EU to use 'all defenses' against China steel exports – Juncker
BEIJING, China – European Commission head Jean-Claude Juncker said Wednesday, July 13, that the bloc would use all possible means to protect itself from a flood of Chinese steel imports blamed for turmoil in global markets.
"The EU will defend its steel industry. We are not defenseless, and we will use all the means at our disposal," Juncker told reporters in Beijing.
He said there was a "clear link" between China cutting steel overcapacity and the EU granting it "market economy status" – a prize eagerly sought by Beijing.
China has been pressing the EU to grant it the status – which would make it harder for the bloc to levy anti-dumping tariffs – before the year's end, citing World Trade Organization rules.
Juncker said that the EU had "not made up its mind" on the matter, but would do so following an "impact assessment."
Chinese steel exports to the EU rose 28% in the first quarter of this year, while prices dropped by more than 30%, he cited official statistics as saying.
The Commission chief spoke after an annual EU-China business summit, where he hailed a "new era of bilateral relations", but added it "must take into account the importance of steel around the world."
China's ministry of commerce said Wednesday it would fight Washington's steel tariffs through the World Trade Organization's dispute settlement process, the official Xinhua news agency reported.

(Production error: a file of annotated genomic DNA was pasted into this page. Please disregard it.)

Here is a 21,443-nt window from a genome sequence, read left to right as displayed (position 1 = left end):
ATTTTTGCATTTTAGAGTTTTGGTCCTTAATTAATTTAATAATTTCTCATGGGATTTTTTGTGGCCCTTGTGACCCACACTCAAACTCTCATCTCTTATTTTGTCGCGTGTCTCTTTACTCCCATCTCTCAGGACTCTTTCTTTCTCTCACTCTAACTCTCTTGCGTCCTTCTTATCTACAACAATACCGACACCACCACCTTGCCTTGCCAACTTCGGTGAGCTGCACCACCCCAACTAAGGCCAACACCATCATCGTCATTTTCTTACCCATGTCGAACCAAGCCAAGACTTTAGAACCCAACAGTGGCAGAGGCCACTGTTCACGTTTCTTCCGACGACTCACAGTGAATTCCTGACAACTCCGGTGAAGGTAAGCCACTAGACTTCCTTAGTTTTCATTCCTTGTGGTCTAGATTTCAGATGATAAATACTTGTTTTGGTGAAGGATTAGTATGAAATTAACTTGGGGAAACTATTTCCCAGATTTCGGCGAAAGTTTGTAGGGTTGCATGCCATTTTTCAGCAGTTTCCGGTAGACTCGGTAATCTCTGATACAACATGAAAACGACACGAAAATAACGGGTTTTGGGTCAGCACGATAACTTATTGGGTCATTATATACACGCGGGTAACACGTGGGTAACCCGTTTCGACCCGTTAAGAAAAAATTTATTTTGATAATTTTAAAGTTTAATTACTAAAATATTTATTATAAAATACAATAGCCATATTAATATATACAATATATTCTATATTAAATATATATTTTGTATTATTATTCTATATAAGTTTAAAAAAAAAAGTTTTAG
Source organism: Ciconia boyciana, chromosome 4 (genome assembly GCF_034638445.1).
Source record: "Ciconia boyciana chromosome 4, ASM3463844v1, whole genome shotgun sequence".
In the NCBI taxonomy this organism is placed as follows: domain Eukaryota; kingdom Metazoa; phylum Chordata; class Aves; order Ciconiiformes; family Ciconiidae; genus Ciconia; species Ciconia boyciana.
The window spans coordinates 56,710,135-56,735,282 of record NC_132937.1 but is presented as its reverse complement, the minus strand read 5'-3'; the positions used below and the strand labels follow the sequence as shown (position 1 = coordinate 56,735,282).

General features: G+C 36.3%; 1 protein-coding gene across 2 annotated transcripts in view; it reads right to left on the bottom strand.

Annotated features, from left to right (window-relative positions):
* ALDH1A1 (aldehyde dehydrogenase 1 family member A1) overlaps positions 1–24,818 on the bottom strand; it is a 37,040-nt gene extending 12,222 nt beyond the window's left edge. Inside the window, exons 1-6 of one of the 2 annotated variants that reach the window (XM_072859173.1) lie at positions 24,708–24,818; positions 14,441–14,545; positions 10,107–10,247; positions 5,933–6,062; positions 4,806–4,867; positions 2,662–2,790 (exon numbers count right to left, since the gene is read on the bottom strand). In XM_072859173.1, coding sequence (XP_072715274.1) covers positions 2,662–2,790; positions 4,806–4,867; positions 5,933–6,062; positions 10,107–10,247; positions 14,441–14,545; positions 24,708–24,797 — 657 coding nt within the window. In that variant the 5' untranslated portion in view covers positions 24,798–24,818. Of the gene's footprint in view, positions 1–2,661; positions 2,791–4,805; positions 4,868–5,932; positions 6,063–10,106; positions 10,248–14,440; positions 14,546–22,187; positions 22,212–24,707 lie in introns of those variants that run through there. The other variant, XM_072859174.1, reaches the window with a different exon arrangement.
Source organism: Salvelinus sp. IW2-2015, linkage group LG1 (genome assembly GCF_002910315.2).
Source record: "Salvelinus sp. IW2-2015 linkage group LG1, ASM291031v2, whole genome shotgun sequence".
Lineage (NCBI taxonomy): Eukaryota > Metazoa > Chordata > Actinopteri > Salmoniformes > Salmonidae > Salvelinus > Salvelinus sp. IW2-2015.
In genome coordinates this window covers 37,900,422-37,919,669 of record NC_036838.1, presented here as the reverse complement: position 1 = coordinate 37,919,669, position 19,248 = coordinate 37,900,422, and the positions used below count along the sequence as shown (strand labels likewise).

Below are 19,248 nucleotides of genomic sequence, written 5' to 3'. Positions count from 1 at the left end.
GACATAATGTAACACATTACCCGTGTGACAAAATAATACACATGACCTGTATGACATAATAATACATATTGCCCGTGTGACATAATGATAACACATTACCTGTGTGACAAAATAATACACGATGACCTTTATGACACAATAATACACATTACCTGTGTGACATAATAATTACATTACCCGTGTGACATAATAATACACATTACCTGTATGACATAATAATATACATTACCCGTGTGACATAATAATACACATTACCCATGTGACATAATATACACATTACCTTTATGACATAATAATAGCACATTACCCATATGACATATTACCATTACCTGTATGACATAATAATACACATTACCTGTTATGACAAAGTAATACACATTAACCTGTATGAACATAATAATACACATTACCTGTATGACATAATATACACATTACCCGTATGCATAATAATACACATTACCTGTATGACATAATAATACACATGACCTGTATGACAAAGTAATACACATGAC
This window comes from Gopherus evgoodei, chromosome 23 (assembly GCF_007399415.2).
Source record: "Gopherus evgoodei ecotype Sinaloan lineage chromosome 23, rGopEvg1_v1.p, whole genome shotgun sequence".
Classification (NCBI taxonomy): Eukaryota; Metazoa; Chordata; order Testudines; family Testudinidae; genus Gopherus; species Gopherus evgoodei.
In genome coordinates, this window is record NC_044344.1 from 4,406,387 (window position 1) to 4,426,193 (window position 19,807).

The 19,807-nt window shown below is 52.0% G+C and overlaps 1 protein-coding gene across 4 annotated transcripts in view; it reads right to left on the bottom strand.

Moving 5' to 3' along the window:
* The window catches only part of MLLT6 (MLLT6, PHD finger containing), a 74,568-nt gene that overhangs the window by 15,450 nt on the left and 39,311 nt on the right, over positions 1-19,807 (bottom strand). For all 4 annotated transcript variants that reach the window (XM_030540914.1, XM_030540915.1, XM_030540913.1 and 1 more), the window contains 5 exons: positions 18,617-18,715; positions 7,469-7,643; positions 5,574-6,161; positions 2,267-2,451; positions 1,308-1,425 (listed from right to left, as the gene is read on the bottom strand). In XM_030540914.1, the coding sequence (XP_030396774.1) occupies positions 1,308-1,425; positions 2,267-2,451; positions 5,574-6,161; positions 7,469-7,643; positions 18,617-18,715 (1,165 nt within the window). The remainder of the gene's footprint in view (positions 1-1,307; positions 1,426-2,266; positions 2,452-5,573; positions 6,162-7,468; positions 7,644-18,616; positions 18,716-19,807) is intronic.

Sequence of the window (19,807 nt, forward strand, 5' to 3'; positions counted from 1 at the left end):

Beijing says reducing overcapacity and cutting state-subsidies to the steel sector are top priorities in its economic reform drive.
But foreign governments say they have seen little movement towards implementation.
Chinese Premier Li Keqiang defended his government to the summit, saying that overcapacity and falling commodity prices were not "triggered by any one country."
"This requires us to all help each other," he added.
European Trade Commissioner Cecilia Malmstrom said there was "urgent pressure" for China to curb its excess capacity at the annual meeting.
She called for non-viable companies to exit the market through bankruptcies, and the elimination of state subsidies.
"The overcapacity issue, particularly in the steel sector, needlessly pits workers in China and the European Union against each other," she said. "The ultimate solution can only come from a more market-based approach." – Rappler.com